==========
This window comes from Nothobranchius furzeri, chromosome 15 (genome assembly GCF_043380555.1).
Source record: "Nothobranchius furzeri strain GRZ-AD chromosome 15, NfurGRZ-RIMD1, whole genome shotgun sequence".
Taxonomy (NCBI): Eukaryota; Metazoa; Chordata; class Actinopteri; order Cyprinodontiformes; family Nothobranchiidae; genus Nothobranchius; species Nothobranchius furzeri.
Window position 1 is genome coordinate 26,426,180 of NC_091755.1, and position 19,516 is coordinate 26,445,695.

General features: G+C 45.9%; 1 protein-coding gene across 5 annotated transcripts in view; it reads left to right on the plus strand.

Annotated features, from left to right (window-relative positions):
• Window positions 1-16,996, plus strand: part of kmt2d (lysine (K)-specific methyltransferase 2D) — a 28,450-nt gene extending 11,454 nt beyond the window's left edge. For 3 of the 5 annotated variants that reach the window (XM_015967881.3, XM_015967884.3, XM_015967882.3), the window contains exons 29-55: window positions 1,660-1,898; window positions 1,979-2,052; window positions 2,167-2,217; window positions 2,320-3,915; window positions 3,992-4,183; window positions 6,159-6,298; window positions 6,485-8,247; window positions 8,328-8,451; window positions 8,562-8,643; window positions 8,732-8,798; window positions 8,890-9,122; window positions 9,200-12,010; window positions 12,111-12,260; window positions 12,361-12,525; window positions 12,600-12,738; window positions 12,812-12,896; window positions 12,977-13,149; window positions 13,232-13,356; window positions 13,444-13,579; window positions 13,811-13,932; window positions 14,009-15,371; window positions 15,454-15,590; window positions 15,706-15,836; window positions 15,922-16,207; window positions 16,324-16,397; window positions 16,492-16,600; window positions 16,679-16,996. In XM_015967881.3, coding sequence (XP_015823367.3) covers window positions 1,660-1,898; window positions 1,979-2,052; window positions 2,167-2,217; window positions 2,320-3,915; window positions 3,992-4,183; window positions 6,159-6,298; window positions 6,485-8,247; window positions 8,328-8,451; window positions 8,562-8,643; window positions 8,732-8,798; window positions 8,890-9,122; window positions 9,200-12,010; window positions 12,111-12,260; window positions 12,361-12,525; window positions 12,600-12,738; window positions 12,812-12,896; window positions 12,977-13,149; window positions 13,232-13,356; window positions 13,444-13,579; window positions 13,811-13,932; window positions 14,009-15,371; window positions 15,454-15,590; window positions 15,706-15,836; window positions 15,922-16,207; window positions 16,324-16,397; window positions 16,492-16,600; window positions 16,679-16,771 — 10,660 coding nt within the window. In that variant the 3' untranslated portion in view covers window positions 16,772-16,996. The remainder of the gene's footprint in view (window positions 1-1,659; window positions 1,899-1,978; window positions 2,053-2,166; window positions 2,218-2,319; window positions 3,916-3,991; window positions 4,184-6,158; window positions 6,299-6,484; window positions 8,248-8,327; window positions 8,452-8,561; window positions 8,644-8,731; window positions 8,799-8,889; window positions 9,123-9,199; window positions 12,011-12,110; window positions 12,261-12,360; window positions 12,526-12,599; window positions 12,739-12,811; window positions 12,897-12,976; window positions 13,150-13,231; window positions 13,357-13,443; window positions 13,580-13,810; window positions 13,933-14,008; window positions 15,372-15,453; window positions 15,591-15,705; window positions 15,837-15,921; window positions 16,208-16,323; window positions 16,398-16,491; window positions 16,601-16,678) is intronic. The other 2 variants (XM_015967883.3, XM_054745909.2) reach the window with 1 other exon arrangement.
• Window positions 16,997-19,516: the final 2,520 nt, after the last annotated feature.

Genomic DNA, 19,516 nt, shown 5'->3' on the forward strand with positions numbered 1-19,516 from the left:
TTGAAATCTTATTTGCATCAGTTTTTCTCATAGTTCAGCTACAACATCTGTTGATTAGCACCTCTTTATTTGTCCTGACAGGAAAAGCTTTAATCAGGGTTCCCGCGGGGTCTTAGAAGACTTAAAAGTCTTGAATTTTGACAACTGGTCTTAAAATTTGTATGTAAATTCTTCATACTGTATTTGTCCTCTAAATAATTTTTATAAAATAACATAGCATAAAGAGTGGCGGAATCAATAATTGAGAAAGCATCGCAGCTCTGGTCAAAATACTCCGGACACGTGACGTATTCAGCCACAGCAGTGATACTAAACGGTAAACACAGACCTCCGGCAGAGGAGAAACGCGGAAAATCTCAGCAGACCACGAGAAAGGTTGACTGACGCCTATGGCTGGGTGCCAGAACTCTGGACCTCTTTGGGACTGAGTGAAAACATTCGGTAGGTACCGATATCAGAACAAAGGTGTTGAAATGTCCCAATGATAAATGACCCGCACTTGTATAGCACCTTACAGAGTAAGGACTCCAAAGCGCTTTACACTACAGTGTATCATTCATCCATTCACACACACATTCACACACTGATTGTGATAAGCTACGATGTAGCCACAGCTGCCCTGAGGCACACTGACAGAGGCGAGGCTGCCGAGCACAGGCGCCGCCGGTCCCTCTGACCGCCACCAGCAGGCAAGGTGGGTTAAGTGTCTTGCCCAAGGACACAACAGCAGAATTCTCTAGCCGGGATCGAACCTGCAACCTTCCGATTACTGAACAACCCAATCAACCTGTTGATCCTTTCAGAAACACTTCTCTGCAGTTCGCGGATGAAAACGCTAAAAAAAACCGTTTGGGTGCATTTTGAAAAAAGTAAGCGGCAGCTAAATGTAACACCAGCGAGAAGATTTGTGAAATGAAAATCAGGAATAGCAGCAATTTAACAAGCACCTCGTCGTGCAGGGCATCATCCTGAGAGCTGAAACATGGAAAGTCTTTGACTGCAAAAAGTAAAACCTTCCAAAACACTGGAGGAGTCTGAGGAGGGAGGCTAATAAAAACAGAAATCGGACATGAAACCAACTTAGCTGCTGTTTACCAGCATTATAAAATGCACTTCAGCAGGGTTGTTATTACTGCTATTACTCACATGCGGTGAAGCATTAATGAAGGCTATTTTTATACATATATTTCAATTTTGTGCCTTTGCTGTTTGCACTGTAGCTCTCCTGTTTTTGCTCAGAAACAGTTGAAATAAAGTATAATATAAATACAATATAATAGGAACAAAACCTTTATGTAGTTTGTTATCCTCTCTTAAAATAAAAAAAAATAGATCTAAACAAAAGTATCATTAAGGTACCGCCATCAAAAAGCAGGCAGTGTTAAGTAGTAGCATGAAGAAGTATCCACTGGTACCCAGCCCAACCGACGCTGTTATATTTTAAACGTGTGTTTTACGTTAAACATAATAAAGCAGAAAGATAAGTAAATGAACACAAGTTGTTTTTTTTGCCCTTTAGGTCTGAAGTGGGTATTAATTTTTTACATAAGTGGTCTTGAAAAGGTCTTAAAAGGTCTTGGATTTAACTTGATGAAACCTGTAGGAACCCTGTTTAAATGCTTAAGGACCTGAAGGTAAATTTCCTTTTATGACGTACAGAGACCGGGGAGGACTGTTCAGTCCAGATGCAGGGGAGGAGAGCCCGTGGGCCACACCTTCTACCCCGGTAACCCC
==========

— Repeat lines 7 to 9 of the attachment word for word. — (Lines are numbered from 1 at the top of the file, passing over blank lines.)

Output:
• Window positions 1-16,996, plus strand: part of kmt2d (lysine (K)-specific methyltransferase 2D) — a 28,450-nt gene extending 11,454 nt beyond the window's left edge. For 3 of the 5 annotated variants that reach the window (XM_015967881.3, XM_015967884.3, XM_015967882.3), the window contains exons 29-55: window positions 1,660-1,898; window positions 1,979-2,052; window positions 2,167-2,217; window positions 2,320-3,915; window positions 3,992-4,183; window positions 6,159-6,298; window positions 6,485-8,247; window positions 8,328-8,451; window positions 8,562-8,643; window positions 8,732-8,798; window positions 8,890-9,122; window positions 9,200-12,010; window positions 12,111-12,260; window positions 12,361-12,525; window positions 12,600-12,738; window positions 12,812-12,896; window positions 12,977-13,149; window positions 13,232-13,356; window positions 13,444-13,579; window positions 13,811-13,932; window positions 14,009-15,371; window positions 15,454-15,590; window positions 15,706-15,836; window positions 15,922-16,207; window positions 16,324-16,397; window positions 16,492-16,600; window positions 16,679-16,996. In XM_015967881.3, coding sequence (XP_015823367.3) covers window positions 1,660-1,898; window positions 1,979-2,052; window positions 2,167-2,217; window positions 2,320-3,915; window positions 3,992-4,183; window positions 6,159-6,298; window positions 6,485-8,247; window positions 8,328-8,451; window positions 8,562-8,643; window positions 8,732-8,798; window positions 8,890-9,122; window positions 9,200-12,010; window positions 12,111-12,260; window positions 12,361-12,525; window positions 12,600-12,738; window positions 12,812-12,896; window positions 12,977-13,149; window positions 13,232-13,356; window positions 13,444-13,579; window positions 13,811-13,932; window positions 14,009-15,371; window positions 15,454-15,590; window positions 15,706-15,836; window positions 15,922-16,207; window positions 16,324-16,397; window positions 16,492-16,600; window positions 16,679-16,771 — 10,660 coding nt within the window. In that variant the 3' untranslated portion in view covers window positions 16,772-16,996. The remainder of the gene's footprint in view (window positions 1-1,659; window positions 1,899-1,978; window positions 2,053-2,166; window positions 2,218-2,319; window positions 3,916-3,991; window positions 4,184-6,158; window positions 6,299-6,484; window positions 8,248-8,327; window positions 8,452-8,561; window positions 8,644-8,731; window positions 8,799-8,889; window positions 9,123-9,199; window positions 12,011-12,110; window positions 12,261-12,360; window positions 12,526-12,599; window positions 12,739-12,811; window positions 12,897-12,976; window positions 13,150-13,231; window positions 13,357-13,443; window positions 13,580-13,810; window positions 13,933-14,008; window positions 15,372-15,453; window positions 15,591-15,705; window positions 15,837-15,921; window positions 16,208-16,323; window positions 16,398-16,491; window positions 16,601-16,678) is intronic. The other 2 variants (XM_015967883.3, XM_054745909.2) reach the window with 1 other exon arrangement.
• Window positions 16,997-19,516: the final 2,520 nt, after the last annotated feature.

Genomic DNA, 19,516 nt, shown 5'->3' on the forward strand with positions numbered 1-19,516 from the left: